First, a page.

Back here, having addressed arguments against universalism that miss the point, I said,
In the next two posts in this series I’ll look at arguments for Hell that at least address the issue. I’m dividing them into the more traditional arguments that God directly punishes sinners, who deserve what they get, and more modern arguments that take a more psychological approach and locate Hell in the viewpoint of the damned themselves.
Thus, I want now to look at the former of these notions: that God directly punishes sinners, with the corollaries that they deserve that punishment; or to put it another way, that eternal damnation is in fact just. In order to do this, before even discussing “just”, we have to begin by unpacking the meaning of “punishment” itself. After all, if a person has transgressed moral law, there are several different responses society can have, all loosely lumped under “punishment”. These responses are distinct, though, and are very different in what they attempt to achieve. First, there is the notion of restoration or restitution.
I hate it when I run across an interesting blog and find it has not been updated in months, or even years. I can’t speak for others as to whether my blog is interesting–though the traffic hasn’t been bad lately–but it has not been updated since November, with the exception of a brief note of its five-year anniversary in December.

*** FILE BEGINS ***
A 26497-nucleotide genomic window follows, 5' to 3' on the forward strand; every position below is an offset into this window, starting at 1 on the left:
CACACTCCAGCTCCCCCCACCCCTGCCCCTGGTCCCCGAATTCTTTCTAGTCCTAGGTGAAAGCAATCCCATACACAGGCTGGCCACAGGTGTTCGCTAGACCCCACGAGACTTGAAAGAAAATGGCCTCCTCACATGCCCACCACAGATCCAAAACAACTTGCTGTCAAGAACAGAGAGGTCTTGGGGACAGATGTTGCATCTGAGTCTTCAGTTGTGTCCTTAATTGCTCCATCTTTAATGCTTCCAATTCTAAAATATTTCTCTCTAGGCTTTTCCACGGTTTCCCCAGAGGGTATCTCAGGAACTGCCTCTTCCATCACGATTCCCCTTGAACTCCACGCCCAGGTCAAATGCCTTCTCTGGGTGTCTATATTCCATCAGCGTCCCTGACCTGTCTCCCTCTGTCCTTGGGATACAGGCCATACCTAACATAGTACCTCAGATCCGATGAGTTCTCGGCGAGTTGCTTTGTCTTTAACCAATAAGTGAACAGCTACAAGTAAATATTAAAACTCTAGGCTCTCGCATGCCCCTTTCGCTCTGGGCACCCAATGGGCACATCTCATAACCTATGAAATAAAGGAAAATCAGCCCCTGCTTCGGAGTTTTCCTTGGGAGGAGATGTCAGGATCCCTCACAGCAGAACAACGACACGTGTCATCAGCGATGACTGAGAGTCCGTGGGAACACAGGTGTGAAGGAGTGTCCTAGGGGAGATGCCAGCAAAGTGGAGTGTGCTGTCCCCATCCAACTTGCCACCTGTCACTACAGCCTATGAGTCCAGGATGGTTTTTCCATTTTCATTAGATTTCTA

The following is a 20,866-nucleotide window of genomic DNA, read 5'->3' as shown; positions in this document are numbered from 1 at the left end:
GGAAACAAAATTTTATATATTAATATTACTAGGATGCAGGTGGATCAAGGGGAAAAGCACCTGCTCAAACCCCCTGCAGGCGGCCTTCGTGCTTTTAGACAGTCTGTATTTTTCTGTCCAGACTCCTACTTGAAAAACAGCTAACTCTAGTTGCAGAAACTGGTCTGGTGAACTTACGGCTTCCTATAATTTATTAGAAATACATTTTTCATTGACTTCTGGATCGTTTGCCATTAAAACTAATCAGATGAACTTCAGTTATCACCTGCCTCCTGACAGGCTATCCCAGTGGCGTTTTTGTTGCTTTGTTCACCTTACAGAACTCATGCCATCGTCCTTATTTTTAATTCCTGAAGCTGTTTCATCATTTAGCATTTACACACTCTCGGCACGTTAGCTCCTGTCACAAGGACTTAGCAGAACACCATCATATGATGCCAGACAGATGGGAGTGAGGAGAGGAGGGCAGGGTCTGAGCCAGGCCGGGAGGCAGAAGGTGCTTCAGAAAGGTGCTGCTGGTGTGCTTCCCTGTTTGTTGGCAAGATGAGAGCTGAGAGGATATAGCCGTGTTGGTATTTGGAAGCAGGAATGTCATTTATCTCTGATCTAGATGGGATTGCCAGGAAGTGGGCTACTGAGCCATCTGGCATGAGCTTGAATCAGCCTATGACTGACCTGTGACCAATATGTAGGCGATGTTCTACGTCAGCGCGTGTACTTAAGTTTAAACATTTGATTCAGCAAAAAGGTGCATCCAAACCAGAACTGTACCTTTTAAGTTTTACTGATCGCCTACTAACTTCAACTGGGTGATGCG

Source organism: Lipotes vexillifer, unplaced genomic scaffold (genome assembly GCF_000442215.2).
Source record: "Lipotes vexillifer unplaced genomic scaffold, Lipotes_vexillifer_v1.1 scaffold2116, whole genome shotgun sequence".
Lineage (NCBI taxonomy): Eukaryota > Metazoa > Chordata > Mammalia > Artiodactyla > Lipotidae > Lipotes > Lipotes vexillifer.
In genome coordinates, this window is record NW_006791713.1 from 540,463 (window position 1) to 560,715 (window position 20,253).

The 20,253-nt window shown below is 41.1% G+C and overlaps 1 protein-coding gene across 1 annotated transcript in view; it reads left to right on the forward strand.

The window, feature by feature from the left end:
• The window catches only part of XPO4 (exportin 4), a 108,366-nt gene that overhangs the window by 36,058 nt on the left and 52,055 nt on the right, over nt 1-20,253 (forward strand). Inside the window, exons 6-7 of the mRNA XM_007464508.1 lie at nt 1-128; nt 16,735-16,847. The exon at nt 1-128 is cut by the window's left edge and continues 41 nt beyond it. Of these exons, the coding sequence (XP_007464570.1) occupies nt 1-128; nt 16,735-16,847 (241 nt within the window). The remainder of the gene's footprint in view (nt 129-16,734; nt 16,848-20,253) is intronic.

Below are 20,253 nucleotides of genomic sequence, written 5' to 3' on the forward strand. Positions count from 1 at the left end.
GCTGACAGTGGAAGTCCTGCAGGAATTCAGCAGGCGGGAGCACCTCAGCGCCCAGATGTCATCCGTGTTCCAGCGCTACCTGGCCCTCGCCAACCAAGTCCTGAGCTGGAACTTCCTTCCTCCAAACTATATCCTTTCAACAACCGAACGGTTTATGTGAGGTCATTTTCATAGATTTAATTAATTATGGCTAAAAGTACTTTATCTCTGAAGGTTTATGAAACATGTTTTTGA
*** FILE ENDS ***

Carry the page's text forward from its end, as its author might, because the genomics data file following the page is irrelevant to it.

Alas, life has got in the way. With no intention of whining, I have had many personal things, including health issues, that have had to take precedence. These have caused me to slip out of regular posting; and slipping out of regular posting leads all too easily to no posting. In any case, this post it to make it clear that I’m still around and do intend–when I don’t know–to resume at least some posting, within the parameters of some still-pressing concerns.
First, I will at some point resume the “Daily Whitman” series. Instead of backdating it, I will probably just re-start it at whatever date it happens to be, and go from there. The index has presented some thorny problems, and may have to be totally re-done; so I don’t expect I’ll have it updated for some time, even after I re-start posting the poems.
Second, I’m mostly satisfied with my series on universalism, but may post occasionally to it, as ideas occur or worthwhile exterior links crop up.
Third, I have a broad overview of what I want to do with my tent-pole “Legends of the Fall” series, which I still consider incomplete. This will require several more posts–I don’t know how many–and I will try to get started back on them in the coming weeks, as I’m able to. To me, this is the most important series on the blog, and the one I consider the linchpin; so if nothing else, I want to finish it.
Of the other series, I want to eventually resume the series on religion and role-playing, as I have some good ideas for it, and I want to finish the series on Star Trek: The Motion Picture. Beyond that, we’ll just see what happens.
Many thanks to all of you who follow, read, and (I hope) enjoy the blog, especially those who have kept coming during its hiatus. That means a lot to me, and I appreciate it very much. Keep coming–hopefully there will be new material soon!